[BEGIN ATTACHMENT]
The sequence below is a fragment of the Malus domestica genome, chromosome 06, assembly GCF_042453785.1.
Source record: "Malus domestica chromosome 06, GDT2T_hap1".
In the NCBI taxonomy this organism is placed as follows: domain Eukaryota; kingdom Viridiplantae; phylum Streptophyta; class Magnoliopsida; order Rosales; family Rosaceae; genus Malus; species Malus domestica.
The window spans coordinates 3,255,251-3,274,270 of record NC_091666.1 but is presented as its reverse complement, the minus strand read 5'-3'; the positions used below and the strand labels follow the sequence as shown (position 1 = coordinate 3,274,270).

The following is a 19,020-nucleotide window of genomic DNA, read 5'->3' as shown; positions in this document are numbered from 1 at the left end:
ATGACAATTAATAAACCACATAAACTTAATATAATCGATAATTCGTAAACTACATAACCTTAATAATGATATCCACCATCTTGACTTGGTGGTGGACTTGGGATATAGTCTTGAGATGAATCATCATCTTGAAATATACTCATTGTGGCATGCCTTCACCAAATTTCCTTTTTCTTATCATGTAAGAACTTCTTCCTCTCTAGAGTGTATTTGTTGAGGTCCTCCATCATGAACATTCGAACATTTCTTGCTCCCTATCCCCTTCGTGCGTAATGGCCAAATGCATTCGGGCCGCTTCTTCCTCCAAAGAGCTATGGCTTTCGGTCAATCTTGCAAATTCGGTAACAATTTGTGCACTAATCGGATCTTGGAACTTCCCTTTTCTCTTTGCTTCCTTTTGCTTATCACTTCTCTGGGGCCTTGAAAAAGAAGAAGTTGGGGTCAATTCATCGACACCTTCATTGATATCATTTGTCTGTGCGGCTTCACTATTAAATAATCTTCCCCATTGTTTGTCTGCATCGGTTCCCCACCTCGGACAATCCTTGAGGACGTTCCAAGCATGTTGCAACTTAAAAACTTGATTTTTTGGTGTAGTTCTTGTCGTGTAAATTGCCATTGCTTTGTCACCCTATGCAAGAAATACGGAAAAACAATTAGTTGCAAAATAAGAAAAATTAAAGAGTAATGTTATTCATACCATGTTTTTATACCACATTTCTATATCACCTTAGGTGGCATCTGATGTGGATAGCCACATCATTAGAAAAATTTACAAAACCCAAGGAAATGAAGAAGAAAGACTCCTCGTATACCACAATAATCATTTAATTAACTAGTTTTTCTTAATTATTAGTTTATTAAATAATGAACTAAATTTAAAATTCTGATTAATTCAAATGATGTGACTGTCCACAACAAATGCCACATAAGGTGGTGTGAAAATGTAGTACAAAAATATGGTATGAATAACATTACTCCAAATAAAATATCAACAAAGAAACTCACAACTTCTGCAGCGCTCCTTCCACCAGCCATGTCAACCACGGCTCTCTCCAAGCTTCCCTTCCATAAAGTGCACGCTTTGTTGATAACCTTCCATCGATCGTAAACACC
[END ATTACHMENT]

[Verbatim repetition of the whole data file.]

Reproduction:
The sequence below is a fragment of the Malus domestica genome, chromosome 06, assembly GCF_042453785.1.
Source record: "Malus domestica chromosome 06, GDT2T_hap1".
In the NCBI taxonomy this organism is placed as follows: domain Eukaryota; kingdom Viridiplantae; phylum Streptophyta; class Magnoliopsida; order Rosales; family Rosaceae; genus Malus; species Malus domestica.
The window spans coordinates 3,255,251-3,274,270 of record NC_091666.1 but is presented as its reverse complement, the minus strand read 5'-3'; the positions used below and the strand labels follow the sequence as shown (position 1 = coordinate 3,274,270).

The following is a 19,020-nucleotide window of genomic DNA, read 5'->3' as shown; positions in this document are numbered from 1 at the left end:
ATGACAATTAATAAACCACATAAACTTAATATAATCGATAATTCGTAAACTACATAACCTTAATAATGATATCCACCATCTTGACTTGGTGGTGGACTTGGGATATAGTCTTGAGATGAATCATCATCTTGAAATATACTCATTGTGGCATGCCTTCACCAAATTTCCTTTTTCTTATCATGTAAGAACTTCTTCCTCTCTAGAGTGTATTTGTTGAGGTCCTCCATCATGAACATTCGAACATTTCTTGCTCCCTATCCCCTTCGTGCGTAATGGCCAAATGCATTCGGGCCGCTTCTTCCTCCAAAGAGCTATGGCTTTCGGTCAATCTTGCAAATTCGGTAACAATTTGTGCACTAATCGGATCTTGGAACTTCCCTTTTCTCTTTGCTTCCTTTTGCTTATCACTTCTCTGGGGCCTTGAAAAAGAAGAAGTTGGGGTCAATTCATCGACACCTTCATTGATATCATTTGTCTGTGCGGCTTCACTATTAAATAATCTTCCCCATTGTTTGTCTGCATCGGTTCCCCACCTCGGACAATCCTTGAGGACGTTCCAAGCATGTTGCAACTTAAAAACTTGATTTTTTGGTGTAGTTCTTGTCGTGTAAATTGCCATTGCTTTGTCACCCTATGCAAGAAATACGGAAAAACAATTAGTTGCAAAATAAGAAAAATTAAAGAGTAATGTTATTCATACCATGTTTTTATACCACATTTCTATATCACCTTAGGTGGCATCTGATGTGGATAGCCACATCATTAGAAAAATTTACAAAACCCAAGGAAATGAAGAAGAAAGACTCCTCGTATACCACAATAATCATTTAATTAACTAGTTTTTCTTAATTATTAGTTTATTAAATAATGAACTAAATTTAAAATTCTGATTAATTCAAATGATGTGACTGTCCACAACAAATGCCACATAAGGTGGTGTGAAAATGTAGTACAAAAATATGGTATGAATAACATTACTCCAAATAAAATATCAACAAAGAAACTCACAACTTCTGCAGCGCTCCTTCCACCAGCCATGTCAACCACGGCTCTCTCCAAGCTTCCCTTCCATAAAGTGCACGCTTTGTTGATAACCTTCCATCGATCGTAAACACC